> No you couldn’t. Seeing as the PS3 is not an x86 architecture like the Xbox 360 and the Xbox One.

    The Xbox 360 is PowerPC, like the PS3 and Wii. It was the generation of PowerPC. You could emulate a PS3, just like any other machine, if you had enough horse power. Throw a core or two at each SPU, a few at the PowerPC core. Wouldn’t surprise me to see it soon enough. The Dolphin Emulator does a good job on Wii/Gamecube on a reasonable modern machine. On a high end machine, emulating a PS3, now there is a interesting and worthwhile challenge! If not today, maybe not long from now.

    I’d like you to back that up with some hard links. The Xbox 360 dev kit allows you to write the gaming code right on an x86 PC without cross-compiling, AFAIK. That is exactly why it is easier to develop for. Hence my original comments on the show.

  15. jabjoe #
    July 9, 2013

    > It is making them money. It’s not like SimCity was the only horrible DRM scheme EA has cooking. You should start reading around a bit.

    It was the one that caught my eye because though I worked in games over a decade, I was never really interested in anything other than the tech. So never got into reading the gaming press, beyond about hardware or graphics. But the SimCity thing was hard to miss.

    > I know that. You completely missed the point of both what I was saying in the podcast and my argument here. Maybe you should reconsider what I said.

    Argh, fine, I’ll listen again. But you can’t blame anyone other than Sony for games on the PS3. Not game developers or game studios.

    > You seem unaware of the fact that SimCity was a pretty decent commercial success. Nobody made them pay for anything.

    You are right, I am unaware of that. That’s sad, I had high hopes after their Amazon review was one of the worse in Amazon history.

    > They didn’t win over any developers.

    Oh no, they did. Lots of them in fact.

    > They bought some exclusives with a lot of money, all other games were on both consoles.

    And it was easier (and cheaper) to do games on the Xbox 360 (and Xbox over PS2 as well).

    > They were just shit on the PS3 because the developers were slack.

    No, because the PS3 was harder, thus more expensive to develop on.
    If you have two game console of similar market share (http://en.wikipedia.org/wiki/Console_wars#Worldwide_sales_figures_6) you are going to give them similar development budget. That goes further when development is easy. When development is hard, corners get cut to come in at least roughly on time and budget.

    Blame Sony. Not developers. Not game studios. This is Sony’s doing.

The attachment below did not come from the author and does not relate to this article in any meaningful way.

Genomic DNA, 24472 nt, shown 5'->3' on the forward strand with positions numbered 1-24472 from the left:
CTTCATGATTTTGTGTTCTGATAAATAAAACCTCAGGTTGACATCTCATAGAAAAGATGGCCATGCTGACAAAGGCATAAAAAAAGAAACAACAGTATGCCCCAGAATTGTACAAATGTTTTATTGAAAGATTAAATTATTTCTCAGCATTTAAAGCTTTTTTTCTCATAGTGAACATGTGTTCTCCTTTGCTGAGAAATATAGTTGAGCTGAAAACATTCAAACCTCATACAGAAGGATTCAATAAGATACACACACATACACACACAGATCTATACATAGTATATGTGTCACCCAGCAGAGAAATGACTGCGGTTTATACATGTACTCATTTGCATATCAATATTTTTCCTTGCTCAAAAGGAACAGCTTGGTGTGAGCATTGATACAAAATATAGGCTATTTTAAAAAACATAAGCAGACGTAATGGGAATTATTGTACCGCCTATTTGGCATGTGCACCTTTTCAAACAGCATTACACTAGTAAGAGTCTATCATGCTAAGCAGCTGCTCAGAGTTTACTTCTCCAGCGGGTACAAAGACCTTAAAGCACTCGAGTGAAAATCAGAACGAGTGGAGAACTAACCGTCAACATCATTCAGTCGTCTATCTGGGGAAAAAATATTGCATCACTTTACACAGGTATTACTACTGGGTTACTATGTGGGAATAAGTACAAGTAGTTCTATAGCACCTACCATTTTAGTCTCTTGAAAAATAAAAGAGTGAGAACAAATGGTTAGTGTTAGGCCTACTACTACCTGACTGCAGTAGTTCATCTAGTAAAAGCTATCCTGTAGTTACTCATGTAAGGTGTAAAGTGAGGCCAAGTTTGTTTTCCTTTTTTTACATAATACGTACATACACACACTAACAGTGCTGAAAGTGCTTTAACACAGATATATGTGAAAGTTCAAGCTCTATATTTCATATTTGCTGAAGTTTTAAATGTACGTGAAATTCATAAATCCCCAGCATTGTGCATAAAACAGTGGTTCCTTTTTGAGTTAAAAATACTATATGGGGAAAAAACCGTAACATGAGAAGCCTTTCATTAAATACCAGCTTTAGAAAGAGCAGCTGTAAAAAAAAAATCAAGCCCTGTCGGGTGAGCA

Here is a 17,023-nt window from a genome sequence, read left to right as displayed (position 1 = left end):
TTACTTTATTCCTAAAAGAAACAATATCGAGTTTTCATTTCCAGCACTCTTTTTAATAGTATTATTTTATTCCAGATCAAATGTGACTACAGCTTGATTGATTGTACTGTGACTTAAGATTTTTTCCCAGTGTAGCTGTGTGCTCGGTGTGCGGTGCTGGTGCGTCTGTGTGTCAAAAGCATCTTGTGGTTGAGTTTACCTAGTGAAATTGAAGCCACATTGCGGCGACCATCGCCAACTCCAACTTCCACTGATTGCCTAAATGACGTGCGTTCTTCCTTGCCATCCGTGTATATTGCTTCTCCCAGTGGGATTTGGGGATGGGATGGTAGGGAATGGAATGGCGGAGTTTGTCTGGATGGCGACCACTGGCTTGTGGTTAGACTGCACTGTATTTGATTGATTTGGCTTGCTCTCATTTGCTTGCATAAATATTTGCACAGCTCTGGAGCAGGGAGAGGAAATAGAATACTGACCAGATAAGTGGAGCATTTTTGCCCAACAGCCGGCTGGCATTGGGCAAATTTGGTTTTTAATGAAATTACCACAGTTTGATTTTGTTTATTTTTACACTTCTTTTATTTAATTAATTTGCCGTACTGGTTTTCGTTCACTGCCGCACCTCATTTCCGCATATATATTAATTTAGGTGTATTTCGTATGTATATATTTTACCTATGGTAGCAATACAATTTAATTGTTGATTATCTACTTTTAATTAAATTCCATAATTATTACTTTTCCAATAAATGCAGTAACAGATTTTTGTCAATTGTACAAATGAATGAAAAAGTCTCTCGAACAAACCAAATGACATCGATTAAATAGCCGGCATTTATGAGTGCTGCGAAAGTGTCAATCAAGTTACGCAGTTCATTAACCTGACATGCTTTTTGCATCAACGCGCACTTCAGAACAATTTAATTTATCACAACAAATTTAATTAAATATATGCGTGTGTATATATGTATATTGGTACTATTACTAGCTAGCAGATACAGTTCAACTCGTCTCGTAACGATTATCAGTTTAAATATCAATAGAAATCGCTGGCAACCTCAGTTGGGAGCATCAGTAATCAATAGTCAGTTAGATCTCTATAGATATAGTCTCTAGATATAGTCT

What Sony did right though was the BluRay, because at least the PS3 had lots and lots of storage compared with the XBox 360. It also helped them in the physical format war, for what that is worth now.

    > Yes, except they didn’t. That is bull.

    You might think that, but I don’t agree. I don’t think the Cell was a very good chip for a game console. Ditching it was the right move.

    > It’s much more true that AMD basically tricked Sony and MS into buying an inferior architecture this time. They must have undercut Intel to a crazy level. They had to, without those two deals, what does AMD have left? Bad for the gamers, though. Shitty boards in both consoles. The only good thing is the low price of both consoles (relatively speaking).

    I have no idea what is going on with AMD in the new consoles. I did read one thing say NVidia don’t want it as it’s just not very profitable, but I wonder if that is just sour grapes. I struggle to believe this is just about unit price on these vast scales. Unless AMD really are so desperate… hope not.

    > I’d like you to back that up with some hard links.

    Easy: http://en.wikipedia.org/wiki/Xbox_360_hardware#Central_processing_unit

    As for a PowerPC game console emulator: http://www.dolphin-emulator.com/

    > The Xbox 360 dev kit allows you to write the gaming code right on an x86 PC without cross-compiling.

    No it was cross-compiling.

    > AFAIK. That is exactly why it is easier to develop for. Hence my original comments on the show.

    No, it was easy to develop for because MS really went after making it easy to develop for. Sony, at least up to now, didn’t seam to give a crap. Very much batteries not included. Hopefully this time round Sony are thinking about developers, maybe they could put some money into Unix game development tools! (PS3 was Unix of a form too).

  16. fabsh #
    July 9, 2013

    I think I’ve made my points.

  17. jabjoe #
    July 9, 2013

    You have, I think I have made mine. Hopefully you now don’t put the quality of PS3 games down to lazy developers but to economics and Sony making a hard to develop for console! Game development really isn’t all many think it is. Don’t know if you have seen this, but it’s spot on: http://www.youtube.com/watch?v=lGar7KC6Wiw Glad I left games for open source work. Anyway, all the best.

  18. fabsh #
    July 9, 2013

    No, actually, that was supposed to say that I disagree with you and don’t have time to keep chasing your tail in a discussion that is going nowhere. I have more important things to worry about at the moment, to be honest.